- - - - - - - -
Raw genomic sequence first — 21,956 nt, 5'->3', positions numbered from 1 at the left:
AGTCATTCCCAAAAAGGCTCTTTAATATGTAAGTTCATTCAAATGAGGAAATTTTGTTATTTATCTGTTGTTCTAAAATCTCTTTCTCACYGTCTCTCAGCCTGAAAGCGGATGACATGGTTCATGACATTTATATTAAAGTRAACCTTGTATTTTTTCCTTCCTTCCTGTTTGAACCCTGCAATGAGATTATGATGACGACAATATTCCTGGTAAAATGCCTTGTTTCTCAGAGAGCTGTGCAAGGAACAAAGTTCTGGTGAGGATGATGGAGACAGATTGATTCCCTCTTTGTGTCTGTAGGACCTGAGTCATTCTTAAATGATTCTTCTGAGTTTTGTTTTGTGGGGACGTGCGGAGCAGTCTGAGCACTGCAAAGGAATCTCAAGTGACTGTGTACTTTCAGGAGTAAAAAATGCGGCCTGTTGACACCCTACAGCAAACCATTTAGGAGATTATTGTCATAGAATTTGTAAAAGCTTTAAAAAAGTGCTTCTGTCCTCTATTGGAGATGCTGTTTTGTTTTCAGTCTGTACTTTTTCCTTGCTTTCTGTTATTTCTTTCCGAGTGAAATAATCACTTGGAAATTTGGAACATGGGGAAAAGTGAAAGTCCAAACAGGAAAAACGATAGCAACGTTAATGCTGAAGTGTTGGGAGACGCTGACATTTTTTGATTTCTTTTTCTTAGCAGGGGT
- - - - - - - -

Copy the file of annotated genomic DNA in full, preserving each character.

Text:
Raw genomic sequence first — 21,956 nt, 5'->3', positions numbered from 1 at the left:
AGTCATTCCCAAAAAGGCTCTTTAATATGTAAGTTCATTCAAATGAGGAAATTTTGTTATTTATCTGTTGTTCTAAAATCTCTTTCTCACYGTCTCTCAGCCTGAAAGCGGATGACATGGTTCATGACATTTATATTAAAGTRAACCTTGTATTTTTTCCTTCCTTCCTGTTTGAACCCTGCAATGAGATTATGATGACGACAATATTCCTGGTAAAATGCCTTGTTTCTCAGAGAGCTGTGCAAGGAACAAAGTTCTGGTGAGGATGATGGAGACAGATTGATTCCCTCTTTGTGTCTGTAGGACCTGAGTCATTCTTAAATGATTCTTCTGAGTTTTGTTTTGTGGGGACGTGCGGAGCAGTCTGAGCACTGCAAAGGAATCTCAAGTGACTGTGTACTTTCAGGAGTAAAAAATGCGGCCTGTTGACACCCTACAGCAAACCATTTAGGAGATTATTGTCATAGAATTTGTAAAAGCTTTAAAAAAGTGCTTCTGTCCTCTATTGGAGATGCTGTTTTGTTTTCAGTCTGTACTTTTTCCTTGCTTTCTGTTATTTCTTTCCGAGTGAAATAATCACTTGGAAATTTGGAACATGGGGAAAAGTGAAAGTCCAAACAGGAAAAACGATAGCAACGTTAATGCTGAAGTGTTGGGAGACGCTGACATTTTTTGATTTCTTTTTCTTAGCAGGGGT